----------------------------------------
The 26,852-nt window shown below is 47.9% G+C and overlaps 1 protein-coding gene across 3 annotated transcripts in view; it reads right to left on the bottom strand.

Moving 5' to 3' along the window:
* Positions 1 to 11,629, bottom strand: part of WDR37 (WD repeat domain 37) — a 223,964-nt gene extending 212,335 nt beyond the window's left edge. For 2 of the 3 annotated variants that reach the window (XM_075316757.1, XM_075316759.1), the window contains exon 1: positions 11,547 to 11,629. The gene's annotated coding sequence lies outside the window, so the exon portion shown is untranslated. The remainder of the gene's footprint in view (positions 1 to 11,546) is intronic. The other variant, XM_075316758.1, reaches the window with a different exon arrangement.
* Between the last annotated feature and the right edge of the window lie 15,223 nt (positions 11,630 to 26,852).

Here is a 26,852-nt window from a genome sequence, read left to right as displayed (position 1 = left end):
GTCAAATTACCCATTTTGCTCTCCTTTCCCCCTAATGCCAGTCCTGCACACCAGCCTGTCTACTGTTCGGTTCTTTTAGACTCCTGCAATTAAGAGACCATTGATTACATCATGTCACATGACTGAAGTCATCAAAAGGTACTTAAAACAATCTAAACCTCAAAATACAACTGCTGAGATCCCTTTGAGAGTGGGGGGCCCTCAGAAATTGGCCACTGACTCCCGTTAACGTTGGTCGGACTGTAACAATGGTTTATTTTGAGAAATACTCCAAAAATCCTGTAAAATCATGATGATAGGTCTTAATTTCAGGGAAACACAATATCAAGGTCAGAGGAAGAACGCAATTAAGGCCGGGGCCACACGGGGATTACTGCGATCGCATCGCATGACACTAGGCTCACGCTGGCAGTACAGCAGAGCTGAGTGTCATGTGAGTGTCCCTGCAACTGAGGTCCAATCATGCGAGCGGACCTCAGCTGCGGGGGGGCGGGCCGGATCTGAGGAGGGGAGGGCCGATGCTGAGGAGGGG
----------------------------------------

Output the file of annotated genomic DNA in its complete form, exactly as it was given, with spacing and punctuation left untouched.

The 26,852-nt window shown below is 47.9% G+C and overlaps 1 protein-coding gene across 3 annotated transcripts in view; it reads right to left on the bottom strand.

Moving 5' to 3' along the window:
* Positions 1 to 11,629, bottom strand: part of WDR37 (WD repeat domain 37) — a 223,964-nt gene extending 212,335 nt beyond the window's left edge. For 2 of the 3 annotated variants that reach the window (XM_075316757.1, XM_075316759.1), the window contains exon 1: positions 11,547 to 11,629. The gene's annotated coding sequence lies outside the window, so the exon portion shown is untranslated. The remainder of the gene's footprint in view (positions 1 to 11,546) is intronic. The other variant, XM_075316758.1, reaches the window with a different exon arrangement.
* Between the last annotated feature and the right edge of the window lie 15,223 nt (positions 11,630 to 26,852).

Here is a 26,852-nt window from a genome sequence, read left to right as displayed (position 1 = left end):
GTCAAATTACCCATTTTGCTCTCCTTTCCCCCTAATGCCAGTCCTGCACACCAGCCTGTCTACTGTTCGGTTCTTTTAGACTCCTGCAATTAAGAGACCATTGATTACATCATGTCACATGACTGAAGTCATCAAAAGGTACTTAAAACAATCTAAACCTCAAAATACAACTGCTGAGATCCCTTTGAGAGTGGGGGGCCCTCAGAAATTGGCCACTGACTCCCGTTAACGTTGGTCGGACTGTAACAATGGTTTATTTTGAGAAATACTCCAAAAATCCTGTAAAATCATGATGATAGGTCTTAATTTCAGGGAAACACAATATCAAGGTCAGAGGAAGAACGCAATTAAGGCCGGGGCCACACGGGGATTACTGCGATCGCATCGCATGACACTAGGCTCACGCTGGCAGTACAGCAGAGCTGAGTGTCATGTGAGTGTCCCTGCAACTGAGGTCCAATCATGCGAGCGGACCTCAGCTGCGGGGGGGCGGGCCGGATCTGAGGAGGGGAGGGCCGATGCTGAGGAGGGG